It was, says Keith Hernandez, “like going into
a monastery for five years, and then coming
Those were the five years after the National League’s Most Valuable Player of 1979 had played his last game, not as a New York Met, but in his final fragment of a season with the Cleveland Indians. The last game after 17 years in the Major Leagues, six and a half of those years (1983-1989) as the driving force and best first baseman the Mets have ever had, one of the best fielding first baseman that all of baseball has ever had.
The home-run madness of the ’90s is what, coming right on the heels of his retirement, had turned off this artisan and purist of the diamond.
“I was fine,” says Hernandez of that extended interregnum. “I didn’t watch baseball – not a game, not a playoff, not a World Series. For five years. I was just very angry. Angry at the owners. Angry at the Commissioner. Angry at everybody. All all these guys hitting 70 home runs [in a season]. It just didn’t click. Particularly after the strike season  when those home runs were needed to make baseball popular again … ”
Hernandez is referring, not too obliquely, to 1998, when the cloud-busting home runs of Sammy Sosa
“It had all started toward the end of my career. There were whispers [about steroids]. I know there were some players I looked at … Come on, how do you put on 25, 30 pounds in a year? That was the beginning, in the mid ’80s. Just a sprinkle,” says the handsome mustachioed six-footer who for his own part had for a decade – from age 19 to 29 – entertained more than a sprinkle of other foreign substances in his body and lived to tell the tale, first to a Pittsburgh grand jury in 1985.
As anyone who follows the Mets on any of the several channels that carry their games can tell you, Keith Hernandez speaks his mind – not in diatribes, or wisecracks, but firmly, openly, articulately, and unafraid. San Francisco born, California raised, he became the pluperfect New Yorker – gossip-fodder making-the-scene Manhattanite – the moment he was traded to the Mets by the St. Louis Cardinals in 1983.
Since 1985 his base in the city has been a high-rise apartment in the East 40s close to where Katharine Hepburn lived and Stephen Sondheim still does. “Yes, I used to see Hepburn walking around all the time,” Hernandez says as he sits after breakfast at the dining-room table of that apartment. “I never spoke with her. I wasn’t going to bother her privacy. Actually I’m now reading the autobiography of Howard Hughes” [in whose life Hepburn played a certain role].
“Me?” says the 52-year-old Hernandez. “My life’s an open book.” And it is, mostly, though there’s been not too much recorded anywhere about the ancestry, parentage, boyhood, or early life of the ballplayer who would be saddled, to his disgust, with the stupidly inapplicable nickname “Mex,” or of the woman who a few years ago came into, and now shares, his life. She has also just come into this dining room and taken a seat to listen in.
Hernandez has sometimes been too outspoken for his own good – as, for instance, in 2002, when Mets broadcast commentator Hernandez was quoted on a Website as accusing that year’s players of having let down manager Bobby Valentine during the team’s final fade.
“They got all pissed off,” the 52-year-old Hernandez says now. “I meant what I said, but I had to apologize. It was a blanket indictment of the whole team, and that was unfair. They went on to win seven in a row, and then” – dryly, pokerfaced -- “went back to their old ways.”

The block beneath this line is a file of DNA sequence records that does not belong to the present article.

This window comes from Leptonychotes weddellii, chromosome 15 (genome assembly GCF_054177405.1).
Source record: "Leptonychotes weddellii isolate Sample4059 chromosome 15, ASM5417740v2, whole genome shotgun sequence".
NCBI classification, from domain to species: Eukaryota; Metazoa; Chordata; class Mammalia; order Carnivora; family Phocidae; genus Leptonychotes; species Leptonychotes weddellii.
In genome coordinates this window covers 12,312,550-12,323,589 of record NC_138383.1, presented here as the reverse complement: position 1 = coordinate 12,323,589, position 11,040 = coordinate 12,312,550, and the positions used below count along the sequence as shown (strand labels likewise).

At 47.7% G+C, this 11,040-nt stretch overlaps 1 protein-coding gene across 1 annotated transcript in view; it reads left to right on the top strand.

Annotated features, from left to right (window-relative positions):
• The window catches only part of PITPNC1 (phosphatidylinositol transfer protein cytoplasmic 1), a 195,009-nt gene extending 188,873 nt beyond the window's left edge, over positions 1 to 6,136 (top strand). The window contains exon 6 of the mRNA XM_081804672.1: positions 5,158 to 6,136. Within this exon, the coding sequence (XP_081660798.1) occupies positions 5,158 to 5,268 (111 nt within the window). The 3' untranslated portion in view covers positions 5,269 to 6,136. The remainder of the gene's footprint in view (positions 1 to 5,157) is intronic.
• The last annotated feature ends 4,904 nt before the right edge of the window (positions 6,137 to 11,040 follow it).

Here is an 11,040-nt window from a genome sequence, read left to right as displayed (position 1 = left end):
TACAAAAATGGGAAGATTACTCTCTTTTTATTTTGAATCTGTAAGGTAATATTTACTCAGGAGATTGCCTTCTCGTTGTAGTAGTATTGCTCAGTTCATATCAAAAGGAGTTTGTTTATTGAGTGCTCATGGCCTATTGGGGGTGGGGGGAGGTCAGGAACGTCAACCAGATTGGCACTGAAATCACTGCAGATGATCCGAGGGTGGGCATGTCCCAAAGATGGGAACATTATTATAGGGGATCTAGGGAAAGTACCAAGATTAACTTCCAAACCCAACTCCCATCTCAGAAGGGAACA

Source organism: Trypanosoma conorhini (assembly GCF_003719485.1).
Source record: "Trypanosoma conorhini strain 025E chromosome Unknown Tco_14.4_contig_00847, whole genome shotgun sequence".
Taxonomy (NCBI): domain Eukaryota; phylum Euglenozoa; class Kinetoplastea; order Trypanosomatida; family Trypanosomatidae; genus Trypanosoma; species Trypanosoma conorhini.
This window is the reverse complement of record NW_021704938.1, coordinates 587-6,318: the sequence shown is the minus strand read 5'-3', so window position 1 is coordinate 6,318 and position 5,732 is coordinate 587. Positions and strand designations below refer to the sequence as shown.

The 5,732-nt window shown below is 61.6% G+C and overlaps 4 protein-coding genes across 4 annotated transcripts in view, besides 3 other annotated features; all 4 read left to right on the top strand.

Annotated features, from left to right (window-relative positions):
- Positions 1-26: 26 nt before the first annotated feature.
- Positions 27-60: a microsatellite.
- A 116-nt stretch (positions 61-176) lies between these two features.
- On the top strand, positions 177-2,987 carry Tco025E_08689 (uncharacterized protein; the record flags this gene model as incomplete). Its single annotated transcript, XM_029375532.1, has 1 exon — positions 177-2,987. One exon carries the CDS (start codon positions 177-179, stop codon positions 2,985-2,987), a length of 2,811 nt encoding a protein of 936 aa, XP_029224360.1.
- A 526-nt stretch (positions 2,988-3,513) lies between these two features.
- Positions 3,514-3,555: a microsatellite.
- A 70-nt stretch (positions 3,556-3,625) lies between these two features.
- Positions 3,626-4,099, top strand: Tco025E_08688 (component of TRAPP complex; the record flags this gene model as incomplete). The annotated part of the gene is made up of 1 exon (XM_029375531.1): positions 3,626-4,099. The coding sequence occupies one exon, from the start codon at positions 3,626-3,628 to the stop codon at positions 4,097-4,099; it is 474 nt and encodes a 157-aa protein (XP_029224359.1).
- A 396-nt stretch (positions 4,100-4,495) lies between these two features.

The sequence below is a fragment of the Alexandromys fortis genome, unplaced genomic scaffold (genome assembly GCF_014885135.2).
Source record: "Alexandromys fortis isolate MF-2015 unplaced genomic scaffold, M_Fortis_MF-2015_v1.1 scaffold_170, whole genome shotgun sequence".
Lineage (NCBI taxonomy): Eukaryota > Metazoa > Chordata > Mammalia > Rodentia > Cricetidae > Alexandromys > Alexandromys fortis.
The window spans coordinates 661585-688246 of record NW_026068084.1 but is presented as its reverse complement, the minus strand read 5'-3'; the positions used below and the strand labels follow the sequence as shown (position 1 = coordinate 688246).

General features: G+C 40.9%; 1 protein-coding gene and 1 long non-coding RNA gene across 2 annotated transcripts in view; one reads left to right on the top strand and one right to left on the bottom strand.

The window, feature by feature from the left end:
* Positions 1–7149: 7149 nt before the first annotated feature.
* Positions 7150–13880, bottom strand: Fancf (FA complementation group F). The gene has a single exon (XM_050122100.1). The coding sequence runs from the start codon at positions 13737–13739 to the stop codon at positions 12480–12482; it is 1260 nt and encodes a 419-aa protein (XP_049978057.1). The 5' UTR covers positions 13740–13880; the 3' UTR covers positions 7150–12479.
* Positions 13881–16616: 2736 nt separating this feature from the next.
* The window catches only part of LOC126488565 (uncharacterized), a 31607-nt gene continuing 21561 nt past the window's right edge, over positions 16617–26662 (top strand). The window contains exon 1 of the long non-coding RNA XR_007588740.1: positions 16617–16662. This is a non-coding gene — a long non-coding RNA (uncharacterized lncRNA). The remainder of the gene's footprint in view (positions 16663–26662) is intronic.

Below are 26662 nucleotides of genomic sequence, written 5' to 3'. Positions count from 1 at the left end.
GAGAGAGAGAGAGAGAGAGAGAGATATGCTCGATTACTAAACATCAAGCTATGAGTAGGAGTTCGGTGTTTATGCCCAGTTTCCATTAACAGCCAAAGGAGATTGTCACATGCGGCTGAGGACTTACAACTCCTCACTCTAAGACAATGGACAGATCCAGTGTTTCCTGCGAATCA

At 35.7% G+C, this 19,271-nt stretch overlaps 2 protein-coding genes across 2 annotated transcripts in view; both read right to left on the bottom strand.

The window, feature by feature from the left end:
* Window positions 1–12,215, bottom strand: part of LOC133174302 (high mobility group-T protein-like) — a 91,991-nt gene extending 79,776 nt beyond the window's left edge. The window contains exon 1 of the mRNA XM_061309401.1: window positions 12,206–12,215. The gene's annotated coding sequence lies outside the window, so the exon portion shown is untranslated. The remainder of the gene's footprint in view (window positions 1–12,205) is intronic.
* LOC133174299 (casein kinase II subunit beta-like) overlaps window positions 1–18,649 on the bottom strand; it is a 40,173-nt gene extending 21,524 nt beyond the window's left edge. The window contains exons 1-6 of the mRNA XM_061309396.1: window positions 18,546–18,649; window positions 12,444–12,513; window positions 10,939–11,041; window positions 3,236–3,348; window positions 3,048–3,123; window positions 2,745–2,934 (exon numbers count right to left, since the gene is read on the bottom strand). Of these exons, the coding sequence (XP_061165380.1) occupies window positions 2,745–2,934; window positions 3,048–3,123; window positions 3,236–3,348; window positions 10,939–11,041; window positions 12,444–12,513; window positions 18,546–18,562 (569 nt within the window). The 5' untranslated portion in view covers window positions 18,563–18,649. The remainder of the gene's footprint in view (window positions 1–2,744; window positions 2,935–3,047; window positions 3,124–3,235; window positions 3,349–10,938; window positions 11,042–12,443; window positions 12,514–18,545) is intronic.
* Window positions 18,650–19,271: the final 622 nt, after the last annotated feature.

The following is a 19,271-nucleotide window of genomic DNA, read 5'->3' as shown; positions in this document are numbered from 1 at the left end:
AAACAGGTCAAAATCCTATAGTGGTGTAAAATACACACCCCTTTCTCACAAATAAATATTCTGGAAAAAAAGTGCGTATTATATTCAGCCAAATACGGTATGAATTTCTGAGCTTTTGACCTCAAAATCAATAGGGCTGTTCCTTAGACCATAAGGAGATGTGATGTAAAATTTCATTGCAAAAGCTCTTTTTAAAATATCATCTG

It was on another Valentine’s Day – not ex-manager Bobby’s, but the calendar’s, this past February – that Keith Hernandez and slim, dark, appealing Kai Whitman Thomson got married down at a house he has in Jupiter, Florida (plus another hideaway out in the Hamptons).
It was not her first marriage, nor his. “My second -- I waited 20-odd years,” says the Hernandez who has two daughters from marriage No. 1 to “a girl from St. Louis” when he was back with the Cardinals. He is also the adoptive father of Kai’s son from a previous marriage.
“Do you want to hear Kai’s story?” he asks – and then, to her: ‘Do you want me to tell it? Everything? Sure? Sure?’ ”
She nods Yes.
“Okay. Well, Kai’s a 9/11 widow. We first saw one another at a party here in New York at the Pennsylvania Hotel in 1999. I was with another girl. Kai was an enormous Mets fan. It was like "South Pacific." ‘Some enchanted evening … ” We made eye contact. I said to a friend -- ”
“A scout,” his Manhattan-born-and-bred wife interjects -- baseball terminology for talent-hunter.
‘I said to a friend: ‘Go over there and get her telephone number.’ The friend came back and said: ‘She’s engaged to someone.’ ” (The someone was bond trader Glen Thomson, who was to die in the World Trade Center.)
“Oh well, c’est la vie. Two years pass. I’m somewhere on the Upper East Side, having lunch with a bunch of guys, when she walks in, and somebody says: ‘She lost her husband in 9/11.’ ”
This time there was a mutual friend who worked for the Corcoran real-estate group.
“I asked that friend for Kai’s phone number. The friend asked Kai: ‘Do you think you’re ready?’ Kai said: ‘Well, I’m certainly ready to speak on the phone.’ Six weeks later, the friend gave me Kai’s phone number. I was in Florida. Kai and I talked every day on the phone, and then, finally … ”
That’s the Kai story. Ex-Met Rusty Staub, no
slouch of a ballplayer himself, gave her away at the wedding in Florida.
The Keith Hernandez story begins October 20, 1953, in San Francisco, California. “October 20 – Juan Marichal’s birthday, Mickey Mantle’s birthday, and mine.”
“My father was John Hernandez, Jr., a San Francisco fireman for 25 years and a minor-league baseball player – a first baseman – during the Depression. My older brother Gary, by the way, was [like Keith] an all-American left-handed first baseman.”
The Hernandez strain goes back to Malaga, Spain.
“My grandfather, John senior, was a Spanish grump. His father was a captain in the Guardia Civil. John senior and his wife Lita foresaw the troubles coming in Europe and fled Spain in 1911. For some reason they went to the Philippines, where they chopped sugar until they caught a boat to Hawaii. They chopped sugar there, and John senior got to be foreman, and they caught a boat to San Francisco, bringing daughter Isabel with them. They proceeded to have five more children, my dad being the youngest.